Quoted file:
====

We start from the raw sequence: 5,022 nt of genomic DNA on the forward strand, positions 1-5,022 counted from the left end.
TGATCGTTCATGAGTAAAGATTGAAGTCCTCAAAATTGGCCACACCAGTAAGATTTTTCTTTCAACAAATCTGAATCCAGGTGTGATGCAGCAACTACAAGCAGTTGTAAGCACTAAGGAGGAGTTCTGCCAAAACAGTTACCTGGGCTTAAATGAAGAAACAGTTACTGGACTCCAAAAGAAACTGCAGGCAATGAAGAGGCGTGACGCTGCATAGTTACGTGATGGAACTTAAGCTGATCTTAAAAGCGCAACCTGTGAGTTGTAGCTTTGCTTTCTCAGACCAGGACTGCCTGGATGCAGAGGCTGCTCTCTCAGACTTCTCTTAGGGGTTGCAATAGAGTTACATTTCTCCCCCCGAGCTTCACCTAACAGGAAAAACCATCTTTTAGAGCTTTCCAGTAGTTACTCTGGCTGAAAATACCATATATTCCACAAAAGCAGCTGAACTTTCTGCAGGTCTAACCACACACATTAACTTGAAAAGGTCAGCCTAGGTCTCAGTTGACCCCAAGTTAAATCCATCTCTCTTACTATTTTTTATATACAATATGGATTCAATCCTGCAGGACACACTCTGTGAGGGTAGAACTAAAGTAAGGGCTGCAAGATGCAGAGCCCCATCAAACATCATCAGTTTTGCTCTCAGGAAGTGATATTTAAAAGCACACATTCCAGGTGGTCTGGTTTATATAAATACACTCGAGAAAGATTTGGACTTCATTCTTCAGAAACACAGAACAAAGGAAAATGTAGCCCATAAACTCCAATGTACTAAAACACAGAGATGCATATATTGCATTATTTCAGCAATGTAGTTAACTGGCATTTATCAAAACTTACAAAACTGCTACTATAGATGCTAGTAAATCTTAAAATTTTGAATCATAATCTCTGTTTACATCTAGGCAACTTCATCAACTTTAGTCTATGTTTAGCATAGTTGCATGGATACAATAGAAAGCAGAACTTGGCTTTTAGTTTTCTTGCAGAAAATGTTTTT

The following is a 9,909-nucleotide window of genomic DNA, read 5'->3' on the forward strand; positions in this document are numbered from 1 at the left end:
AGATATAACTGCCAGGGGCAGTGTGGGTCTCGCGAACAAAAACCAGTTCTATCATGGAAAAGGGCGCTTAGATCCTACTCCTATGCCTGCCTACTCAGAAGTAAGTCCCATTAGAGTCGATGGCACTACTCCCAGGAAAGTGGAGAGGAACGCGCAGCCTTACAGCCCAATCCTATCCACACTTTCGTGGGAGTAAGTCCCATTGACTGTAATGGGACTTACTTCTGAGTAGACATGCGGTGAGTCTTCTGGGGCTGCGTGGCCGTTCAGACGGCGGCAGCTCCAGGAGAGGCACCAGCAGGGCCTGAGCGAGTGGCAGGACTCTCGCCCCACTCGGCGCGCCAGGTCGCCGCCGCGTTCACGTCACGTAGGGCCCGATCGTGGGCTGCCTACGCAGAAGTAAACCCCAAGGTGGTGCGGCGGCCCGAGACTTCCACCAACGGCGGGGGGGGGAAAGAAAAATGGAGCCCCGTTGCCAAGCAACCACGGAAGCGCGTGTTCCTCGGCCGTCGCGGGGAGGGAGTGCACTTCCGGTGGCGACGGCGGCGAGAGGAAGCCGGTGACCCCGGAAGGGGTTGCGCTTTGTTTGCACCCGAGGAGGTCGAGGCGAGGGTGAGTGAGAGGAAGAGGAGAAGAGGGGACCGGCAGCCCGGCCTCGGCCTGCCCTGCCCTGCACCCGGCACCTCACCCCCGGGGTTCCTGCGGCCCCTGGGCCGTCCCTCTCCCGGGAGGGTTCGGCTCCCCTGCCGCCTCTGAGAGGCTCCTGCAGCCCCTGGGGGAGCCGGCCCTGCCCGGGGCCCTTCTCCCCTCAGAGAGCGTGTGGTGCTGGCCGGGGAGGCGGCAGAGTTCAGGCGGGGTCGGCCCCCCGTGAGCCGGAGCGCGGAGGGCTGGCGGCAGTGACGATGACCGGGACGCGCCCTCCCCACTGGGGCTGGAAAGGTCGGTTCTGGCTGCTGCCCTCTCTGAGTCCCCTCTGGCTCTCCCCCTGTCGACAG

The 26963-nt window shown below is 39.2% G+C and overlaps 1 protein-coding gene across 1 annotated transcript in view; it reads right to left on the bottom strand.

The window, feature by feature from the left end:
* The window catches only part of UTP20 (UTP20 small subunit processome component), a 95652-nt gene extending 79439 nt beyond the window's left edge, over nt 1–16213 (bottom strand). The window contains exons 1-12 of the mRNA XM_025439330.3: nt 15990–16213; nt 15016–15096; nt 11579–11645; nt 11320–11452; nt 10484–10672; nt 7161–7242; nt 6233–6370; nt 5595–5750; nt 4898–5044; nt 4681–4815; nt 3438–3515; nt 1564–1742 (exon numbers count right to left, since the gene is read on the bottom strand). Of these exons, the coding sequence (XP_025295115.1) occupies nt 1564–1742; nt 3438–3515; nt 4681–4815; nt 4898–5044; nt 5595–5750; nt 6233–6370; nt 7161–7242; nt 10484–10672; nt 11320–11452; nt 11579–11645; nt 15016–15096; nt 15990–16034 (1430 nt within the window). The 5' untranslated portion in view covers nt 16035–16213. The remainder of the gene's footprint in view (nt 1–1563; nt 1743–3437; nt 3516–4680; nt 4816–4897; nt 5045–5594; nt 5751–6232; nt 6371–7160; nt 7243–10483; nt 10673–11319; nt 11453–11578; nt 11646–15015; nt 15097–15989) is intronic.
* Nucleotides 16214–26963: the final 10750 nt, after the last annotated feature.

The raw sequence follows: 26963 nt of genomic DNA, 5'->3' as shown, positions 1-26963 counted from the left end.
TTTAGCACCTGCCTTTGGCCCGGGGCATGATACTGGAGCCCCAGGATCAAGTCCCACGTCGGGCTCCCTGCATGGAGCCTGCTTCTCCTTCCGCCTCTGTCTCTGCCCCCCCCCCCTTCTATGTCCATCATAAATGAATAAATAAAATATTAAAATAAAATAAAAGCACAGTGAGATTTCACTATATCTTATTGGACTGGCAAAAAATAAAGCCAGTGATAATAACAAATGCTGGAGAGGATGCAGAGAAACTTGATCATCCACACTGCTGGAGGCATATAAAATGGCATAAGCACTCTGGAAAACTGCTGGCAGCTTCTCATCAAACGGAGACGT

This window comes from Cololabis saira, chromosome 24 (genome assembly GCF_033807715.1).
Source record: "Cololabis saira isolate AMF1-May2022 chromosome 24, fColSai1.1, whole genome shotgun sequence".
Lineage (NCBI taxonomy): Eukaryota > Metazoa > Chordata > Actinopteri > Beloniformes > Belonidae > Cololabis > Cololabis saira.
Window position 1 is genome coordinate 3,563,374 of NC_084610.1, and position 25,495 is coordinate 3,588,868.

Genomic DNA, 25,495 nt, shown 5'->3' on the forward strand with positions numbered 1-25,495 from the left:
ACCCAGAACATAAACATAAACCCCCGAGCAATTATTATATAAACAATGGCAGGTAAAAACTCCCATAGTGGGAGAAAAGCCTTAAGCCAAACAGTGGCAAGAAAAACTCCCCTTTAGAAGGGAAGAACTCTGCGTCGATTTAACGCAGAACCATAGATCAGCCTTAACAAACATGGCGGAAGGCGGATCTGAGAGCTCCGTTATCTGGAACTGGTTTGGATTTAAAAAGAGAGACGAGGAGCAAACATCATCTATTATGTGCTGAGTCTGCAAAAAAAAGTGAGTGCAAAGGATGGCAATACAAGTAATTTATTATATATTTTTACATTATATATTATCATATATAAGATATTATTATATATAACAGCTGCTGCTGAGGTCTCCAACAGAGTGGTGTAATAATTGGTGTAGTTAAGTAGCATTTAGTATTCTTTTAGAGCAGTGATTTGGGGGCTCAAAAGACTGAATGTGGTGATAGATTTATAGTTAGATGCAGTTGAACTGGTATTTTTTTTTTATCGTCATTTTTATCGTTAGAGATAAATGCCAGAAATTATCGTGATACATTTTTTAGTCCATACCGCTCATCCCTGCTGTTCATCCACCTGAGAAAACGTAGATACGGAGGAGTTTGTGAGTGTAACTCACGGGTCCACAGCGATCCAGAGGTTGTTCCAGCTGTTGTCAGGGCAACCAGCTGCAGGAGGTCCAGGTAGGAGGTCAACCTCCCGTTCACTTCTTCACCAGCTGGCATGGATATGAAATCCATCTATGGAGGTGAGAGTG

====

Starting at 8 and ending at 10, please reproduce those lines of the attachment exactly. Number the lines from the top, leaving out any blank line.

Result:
* Nucleotides 16214–26963: the final 10750 nt, after the last annotated feature.

The raw sequence follows: 26963 nt of genomic DNA, 5'->3' as shown, positions 1-26963 counted from the left end.
TTTAGCACCTGCCTTTGGCCCGGGGCATGATACTGGAGCCCCAGGATCAAGTCCCACGTCGGGCTCCCTGCATGGAGCCTGCTTCTCCTTCCGCCTCTGTCTCTGCCCCCCCCCCCTTCTATGTCCATCATAAATGAATAAATAAAATATTAAAATAAAATAAAAGCACAGTGAGATTTCACTATATCTTATTGGACTGGCAAAAAATAAAGCCAGTGATAATAACAAATGCTGGAGAGGATGCAGAGAAACTTGATCATCCACACTGCTGGAGGCATATAAAATGGCATAAGCACTCTGGAAAACTGCTGGCAGCTTCTCATCAAACGGAGACGT